“A chorus of voices is rising especially from the lay faithful,” Viganò writes, “and has recently been joined by several bishops and priests, asking that all those who, by their silence, covered up McCarrick’s criminal behavior, or who used him to advance their career or promote their intentions, ambitions and power in the Church, should resign.”
He added “Francis is abdicating the mandate which Christ gave to Peter to confirm the brethren. Indeed, by his action he has divided them, led them into error, and encouraged the wolves to continue to tear apart the sheep of Christ’s flock.”
Viganò has long been involved in internal Church conflict
Viganò has long been a controversial figure within the church. An arch-conservative known for his opposition to LGBTQ issues, Viganò was removed from his office in 2016 after brokering a secret meeting, without the pope’s consent, between Francis and Kim Davis, the Kentucky clerk whose refusal to sign same-sex marriage licenses briefly made her a hero in conservative circles.
His letter, at times, conflates consensual homosexual behavior — itself prohibited by the Catholic Church — with abuse (at one point, Viganò says that “the homosexual networks present in the Church must be eradicated”). His letter reflects what Massimo Faggioli, a professor at Villanova University and a commentator on Catholic issues, previously characterized as an increased willingness on the part of conservative, anti-Francis Catholics to see the latest developments in the sex abuse scandal as an opportunity to advocate for a changing of the guard. In demanding church leaders up to the pope himself resign, Viganò and other Catholic conservatives are using the scandal as an “opportunity to reform the Church from abuses as a counter-revolution … against the Church of Vatican II itself,” Faggioli told Vox in an email, referencing a 1962-1965 council many conservatives see as pushing the Vatican in a discomfitingly liberal direction.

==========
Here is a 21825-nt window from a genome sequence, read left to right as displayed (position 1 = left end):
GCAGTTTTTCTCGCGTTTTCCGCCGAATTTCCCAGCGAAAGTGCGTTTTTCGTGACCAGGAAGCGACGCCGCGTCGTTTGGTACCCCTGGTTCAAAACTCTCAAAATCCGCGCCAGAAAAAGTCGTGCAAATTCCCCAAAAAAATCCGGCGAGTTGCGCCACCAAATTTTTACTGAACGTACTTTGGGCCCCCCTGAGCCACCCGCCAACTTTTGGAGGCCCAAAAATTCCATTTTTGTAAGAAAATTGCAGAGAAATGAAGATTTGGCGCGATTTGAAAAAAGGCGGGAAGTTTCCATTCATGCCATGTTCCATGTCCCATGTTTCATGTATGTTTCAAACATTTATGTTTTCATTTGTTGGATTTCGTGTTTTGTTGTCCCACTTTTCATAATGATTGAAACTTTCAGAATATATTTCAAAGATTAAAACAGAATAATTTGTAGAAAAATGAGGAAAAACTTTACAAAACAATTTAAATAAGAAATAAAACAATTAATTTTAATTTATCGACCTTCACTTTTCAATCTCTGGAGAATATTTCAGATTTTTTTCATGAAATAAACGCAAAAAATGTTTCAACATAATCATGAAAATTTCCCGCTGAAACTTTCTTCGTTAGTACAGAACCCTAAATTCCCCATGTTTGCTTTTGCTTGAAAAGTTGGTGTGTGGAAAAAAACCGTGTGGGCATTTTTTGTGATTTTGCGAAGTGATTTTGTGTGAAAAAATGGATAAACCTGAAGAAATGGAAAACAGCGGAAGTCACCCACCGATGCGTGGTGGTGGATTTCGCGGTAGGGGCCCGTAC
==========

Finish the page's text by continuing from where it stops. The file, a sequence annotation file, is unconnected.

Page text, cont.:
Viganò’s letter is just one complication in an already particularly difficult time for the Church. Earlier this month, a Pennsylvania grand jury released a 1,400-page report accusing 300 priests in the state of abusing over 1,000 minors, and countless more — including Wuerl — in perpetuating a systematic cover-up. The sheer scale of the crisis in that state — and hints that more allegations are yet to come — have made the past few weeks a watershed moment for the Catholic Church.
The Vatican has not yet confirmed or denied the letter’s authenticity, nor has the pope responded to the allegations. Earlier this week before the letter was published, Francis penned a 2,000-word letter to the congregation, apologizing for the Church’s failures to properly deal with abuse scandals.
Viganò’s letter comes as Pope Francis tours Ireland — another country hit particularly hard by clerical child sex abuse — for the World Conference of Families. His visit there has already proved controversial, with thousands of protesters attending anti-Pope rallies in Dublin.